The rhetoric is getting louder and now not just from agents 
and casting directors, but also from the talent themselves.

 There are now several blogs that have quite intense discussions
 about pay to play sites although I have to say Voices123 have 
made some improvements in favor of the talent. 
if the professional talent, their agents and casting directors do not 
put their heads together to find a way to innovate in this over crowded 
under-qualified market place, not only will their lunch be eaten but 
dinner too. have become more and more of a bargain
 basement for talent looking to make between $100 and $150 per job.
 A recent audition I received for a $90 animation job had 4 pages of 
specs plus production  requirements. (Please contact me if you would like a copy)
They pride themselves on the fact that their prices start at 
$100 and that according to them the average job pays about 
$202 (which if you really crunch the numbers is debatable, the
 devil being in the details as to how they arrive at this number.

To quote Scott Lumley of

Yes, this job was reviewed and approved by staff. I recall discussing this particular post with our job posting manager, and while we felt that the amount was low for a job, it was valid work and we would rather our voice talent decide whether or not they wished to audition for the project. If the job offended you I do apologize for that.

“We've entered our summer period now, and while things are a little slower at the moment, we are scheduled to send out over $57,000 for our next pay cycle on July 1st and the average payment to voice talent when I checked it was $202.50.”
We interact with clients daily to try and educate them on what is appropriate pricing for their projects.   Clients have set budgets however, and when the job is borderline on budget we always allow the voice talent to make the decision as to whether they wish to work on the project or not. I would like to thank you for voicing your concern as we frequently discuss ways that we can generate more revenue for Voice talent and this is fuel for that conversation.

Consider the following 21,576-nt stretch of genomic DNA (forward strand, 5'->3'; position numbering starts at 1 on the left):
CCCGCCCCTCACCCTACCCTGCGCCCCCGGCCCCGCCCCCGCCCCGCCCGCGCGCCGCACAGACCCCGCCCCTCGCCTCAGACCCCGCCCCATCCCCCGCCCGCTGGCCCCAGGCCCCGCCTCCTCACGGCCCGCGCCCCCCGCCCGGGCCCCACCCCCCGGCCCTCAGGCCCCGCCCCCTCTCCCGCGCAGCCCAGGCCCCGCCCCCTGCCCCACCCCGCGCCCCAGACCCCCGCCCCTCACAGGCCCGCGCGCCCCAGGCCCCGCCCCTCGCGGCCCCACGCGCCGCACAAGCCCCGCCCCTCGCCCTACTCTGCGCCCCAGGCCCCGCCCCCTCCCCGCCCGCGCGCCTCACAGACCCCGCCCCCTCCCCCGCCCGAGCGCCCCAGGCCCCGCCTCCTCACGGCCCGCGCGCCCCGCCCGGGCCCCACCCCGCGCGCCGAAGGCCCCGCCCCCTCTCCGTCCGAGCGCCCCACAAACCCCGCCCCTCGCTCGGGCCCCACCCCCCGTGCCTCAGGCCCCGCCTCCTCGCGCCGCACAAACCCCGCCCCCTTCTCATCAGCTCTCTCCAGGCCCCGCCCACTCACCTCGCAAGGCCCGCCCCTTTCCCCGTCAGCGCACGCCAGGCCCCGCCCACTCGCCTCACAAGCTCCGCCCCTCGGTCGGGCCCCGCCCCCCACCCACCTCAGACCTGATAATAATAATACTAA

From POV they make 10% on the Escrow fees plus $300 a year from each member.  Do the math on that to see how many millions of dollars a year that is for them with a low overhead in London, Ontario.  See Paul’ Stikwerda’s Blog

especially Peter O’Connell’s breakdown of how much the voice talent comes away with at these numbers. Albeit this business model does not let the creme rise to the top and anyone can plug a USB mic into their computer and/or even record from their iPhone as there is no talent qualification pre-requisite as long as the $300 membership is received - no demo approval method and no character reference system in place. And of course no transparency as to what actually takes place with the auditions and how much money a job goes for in this EBay style universe of theirs.

Innovation does not have to be expensive but does require people who have trained and worked to build careers in this industry, to think about a way to reinvent not what they do but the way they do it to keep up with market changes and hark back to the days of quality rather than quantity -  in order not to have their livelihoods eroded by an Internet site and few algorithms.
As Ed Victor would say, the hornet’s nest has been whacked. Maybe its time for us to get together with our agents and each other to see how we can save what is left of our industry and its place in the global economy, in this digital age.
Juliette Gray -
Juliette Gray is a British/International voice talent located in Los Angeles.

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